Internationally, our highest-paid and most successful pioneers, across innumerable industries, prioritize sleep. Aiming to get the medically-suggested 7 to 8 hours of sleep, our role models and leaders claim it as a key to success. Greta Thunberg gets 9 hours, Warren Buffett gets 8, Michelle Obama gets 6, and Tim Cook gets 7 hours of sleep, as each honor their bodies needs and commit to getting each night’s due revitalization.
Poor sleep is costly, both individually and nationally. Each year America sacrifices $411 to lose productivity annually, a subsequent 2.28% reduction in the U.S. GDP, and 1.2 million working days. On a personal level, insufficient sleep increases risk of death by 13%, the chances of getting into a car accident increase by 200%, and the ability to make informed financial decisions is reduced. The implications of sleep deprivation are more impactful than a sleepless night may seem.
Sleep can be improved in a number of ways. For starters, a more comfortable mattress has been proven to better sleep, with 93% of consumers saying it enhances their sleep quality. With the ability to inhibit melatonin by 200%, reducing your use of blue light technologies can pave the way for more restorative sleep. Washing bed sheets more frequently can aid commitment to better sleep, with 73% of adults reporting increased enthusiasm for sleep when snoozing on fresh sheets. Lastly, consuming fewer alcoholic beverages can contribute to a full night’s sleep as two more servings of alcohol dilute sleep quality by 39.3%.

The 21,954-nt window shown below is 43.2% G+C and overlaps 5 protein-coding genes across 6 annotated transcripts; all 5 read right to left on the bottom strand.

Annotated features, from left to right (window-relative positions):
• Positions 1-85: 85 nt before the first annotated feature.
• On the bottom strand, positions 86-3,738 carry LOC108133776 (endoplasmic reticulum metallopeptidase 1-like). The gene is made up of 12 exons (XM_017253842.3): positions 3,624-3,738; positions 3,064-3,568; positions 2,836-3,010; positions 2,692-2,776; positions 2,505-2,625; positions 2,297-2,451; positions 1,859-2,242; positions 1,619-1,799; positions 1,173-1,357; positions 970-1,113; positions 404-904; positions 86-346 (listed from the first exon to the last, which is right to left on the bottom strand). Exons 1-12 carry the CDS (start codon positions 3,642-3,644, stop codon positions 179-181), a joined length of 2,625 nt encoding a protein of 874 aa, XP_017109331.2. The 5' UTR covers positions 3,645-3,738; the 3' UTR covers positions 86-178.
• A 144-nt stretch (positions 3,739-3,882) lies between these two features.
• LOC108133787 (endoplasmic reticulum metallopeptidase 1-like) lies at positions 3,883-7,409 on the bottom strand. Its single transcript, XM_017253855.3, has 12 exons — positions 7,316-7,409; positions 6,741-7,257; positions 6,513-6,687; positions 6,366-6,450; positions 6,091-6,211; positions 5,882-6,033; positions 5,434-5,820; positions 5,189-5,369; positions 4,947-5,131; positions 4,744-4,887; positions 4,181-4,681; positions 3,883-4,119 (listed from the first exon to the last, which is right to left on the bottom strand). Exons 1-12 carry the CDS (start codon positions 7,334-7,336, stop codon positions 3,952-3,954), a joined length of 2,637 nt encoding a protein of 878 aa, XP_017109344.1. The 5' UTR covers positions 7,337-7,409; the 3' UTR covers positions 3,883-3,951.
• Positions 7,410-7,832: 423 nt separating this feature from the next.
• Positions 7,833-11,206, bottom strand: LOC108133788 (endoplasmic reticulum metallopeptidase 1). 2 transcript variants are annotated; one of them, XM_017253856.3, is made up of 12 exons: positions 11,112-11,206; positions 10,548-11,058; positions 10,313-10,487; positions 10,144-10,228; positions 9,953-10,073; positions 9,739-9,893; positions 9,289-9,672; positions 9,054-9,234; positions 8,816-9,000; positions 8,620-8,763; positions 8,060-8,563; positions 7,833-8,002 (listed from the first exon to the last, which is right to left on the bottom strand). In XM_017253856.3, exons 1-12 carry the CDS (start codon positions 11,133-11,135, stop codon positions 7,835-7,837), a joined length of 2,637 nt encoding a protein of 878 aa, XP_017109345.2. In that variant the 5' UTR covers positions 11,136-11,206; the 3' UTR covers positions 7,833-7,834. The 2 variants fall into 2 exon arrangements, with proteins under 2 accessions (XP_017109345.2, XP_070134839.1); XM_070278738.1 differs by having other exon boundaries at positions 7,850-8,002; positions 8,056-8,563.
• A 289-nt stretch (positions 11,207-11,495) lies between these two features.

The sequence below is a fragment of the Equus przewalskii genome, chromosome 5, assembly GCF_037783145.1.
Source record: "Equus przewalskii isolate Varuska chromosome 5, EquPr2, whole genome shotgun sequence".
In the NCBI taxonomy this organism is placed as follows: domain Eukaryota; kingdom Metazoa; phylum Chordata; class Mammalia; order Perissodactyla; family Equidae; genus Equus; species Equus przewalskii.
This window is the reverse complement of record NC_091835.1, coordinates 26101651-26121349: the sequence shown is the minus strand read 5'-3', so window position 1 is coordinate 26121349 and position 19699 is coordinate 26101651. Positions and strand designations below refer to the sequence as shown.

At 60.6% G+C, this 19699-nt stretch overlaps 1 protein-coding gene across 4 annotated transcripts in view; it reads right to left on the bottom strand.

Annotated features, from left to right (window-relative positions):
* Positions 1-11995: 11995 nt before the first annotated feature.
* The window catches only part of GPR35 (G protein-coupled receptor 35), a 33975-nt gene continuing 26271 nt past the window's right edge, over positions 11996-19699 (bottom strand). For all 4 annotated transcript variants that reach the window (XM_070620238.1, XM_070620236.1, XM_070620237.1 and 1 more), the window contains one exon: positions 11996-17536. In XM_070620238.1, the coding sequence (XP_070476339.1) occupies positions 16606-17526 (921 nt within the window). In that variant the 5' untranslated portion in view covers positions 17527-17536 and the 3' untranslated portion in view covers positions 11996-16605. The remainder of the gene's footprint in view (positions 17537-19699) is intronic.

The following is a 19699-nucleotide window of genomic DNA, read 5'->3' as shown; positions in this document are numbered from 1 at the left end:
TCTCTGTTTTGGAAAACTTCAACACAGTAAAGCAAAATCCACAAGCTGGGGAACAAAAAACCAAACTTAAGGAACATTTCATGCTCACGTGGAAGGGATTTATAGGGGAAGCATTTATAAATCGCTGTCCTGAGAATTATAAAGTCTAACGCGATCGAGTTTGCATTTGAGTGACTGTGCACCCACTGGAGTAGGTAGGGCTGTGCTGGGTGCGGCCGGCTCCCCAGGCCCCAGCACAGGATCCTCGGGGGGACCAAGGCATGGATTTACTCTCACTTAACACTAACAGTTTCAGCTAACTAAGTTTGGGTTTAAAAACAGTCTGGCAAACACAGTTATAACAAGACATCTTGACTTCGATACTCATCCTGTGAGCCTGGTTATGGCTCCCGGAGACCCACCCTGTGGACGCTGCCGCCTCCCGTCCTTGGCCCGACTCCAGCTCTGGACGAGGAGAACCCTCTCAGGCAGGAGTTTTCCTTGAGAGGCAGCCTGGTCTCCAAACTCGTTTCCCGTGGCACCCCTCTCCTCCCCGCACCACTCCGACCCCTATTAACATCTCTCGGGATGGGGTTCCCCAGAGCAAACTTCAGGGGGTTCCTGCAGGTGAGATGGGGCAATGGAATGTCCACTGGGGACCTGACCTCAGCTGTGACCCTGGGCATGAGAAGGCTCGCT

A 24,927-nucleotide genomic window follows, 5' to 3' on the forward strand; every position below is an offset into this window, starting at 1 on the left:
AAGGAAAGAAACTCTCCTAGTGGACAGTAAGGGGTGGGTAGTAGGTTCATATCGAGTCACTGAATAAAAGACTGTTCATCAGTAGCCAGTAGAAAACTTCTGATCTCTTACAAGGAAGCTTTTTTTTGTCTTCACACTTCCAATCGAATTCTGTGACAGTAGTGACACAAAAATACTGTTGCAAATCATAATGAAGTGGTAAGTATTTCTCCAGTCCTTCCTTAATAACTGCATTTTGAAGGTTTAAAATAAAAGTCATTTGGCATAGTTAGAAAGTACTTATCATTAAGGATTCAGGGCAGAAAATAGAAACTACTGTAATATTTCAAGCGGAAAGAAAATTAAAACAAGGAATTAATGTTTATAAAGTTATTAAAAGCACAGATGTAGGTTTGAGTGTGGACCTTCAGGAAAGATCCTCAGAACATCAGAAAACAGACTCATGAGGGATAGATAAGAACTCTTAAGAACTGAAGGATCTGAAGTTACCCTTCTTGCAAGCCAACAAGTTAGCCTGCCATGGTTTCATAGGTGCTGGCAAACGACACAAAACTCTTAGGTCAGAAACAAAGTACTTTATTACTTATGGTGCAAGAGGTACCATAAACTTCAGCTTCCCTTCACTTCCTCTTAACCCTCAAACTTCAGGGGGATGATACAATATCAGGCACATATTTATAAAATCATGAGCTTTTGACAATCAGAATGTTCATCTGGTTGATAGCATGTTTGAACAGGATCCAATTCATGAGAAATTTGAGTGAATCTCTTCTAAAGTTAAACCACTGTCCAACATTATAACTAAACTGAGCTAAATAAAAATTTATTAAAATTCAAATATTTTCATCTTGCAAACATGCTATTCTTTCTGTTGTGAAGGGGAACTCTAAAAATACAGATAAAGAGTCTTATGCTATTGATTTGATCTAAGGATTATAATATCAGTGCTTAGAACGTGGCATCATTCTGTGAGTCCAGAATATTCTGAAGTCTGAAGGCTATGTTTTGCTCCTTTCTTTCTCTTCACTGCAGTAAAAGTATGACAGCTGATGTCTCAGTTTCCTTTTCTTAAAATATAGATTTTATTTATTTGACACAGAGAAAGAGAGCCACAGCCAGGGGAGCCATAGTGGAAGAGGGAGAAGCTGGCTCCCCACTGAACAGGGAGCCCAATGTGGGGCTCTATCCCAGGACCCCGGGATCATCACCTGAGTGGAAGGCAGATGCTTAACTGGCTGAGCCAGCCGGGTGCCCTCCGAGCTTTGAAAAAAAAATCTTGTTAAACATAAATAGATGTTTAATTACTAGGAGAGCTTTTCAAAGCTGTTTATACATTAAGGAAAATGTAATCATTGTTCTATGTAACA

Protect our nation and yourself against the poor effects of inadequate sleep by enjoying your dream time each night and catching as many z’s as you can.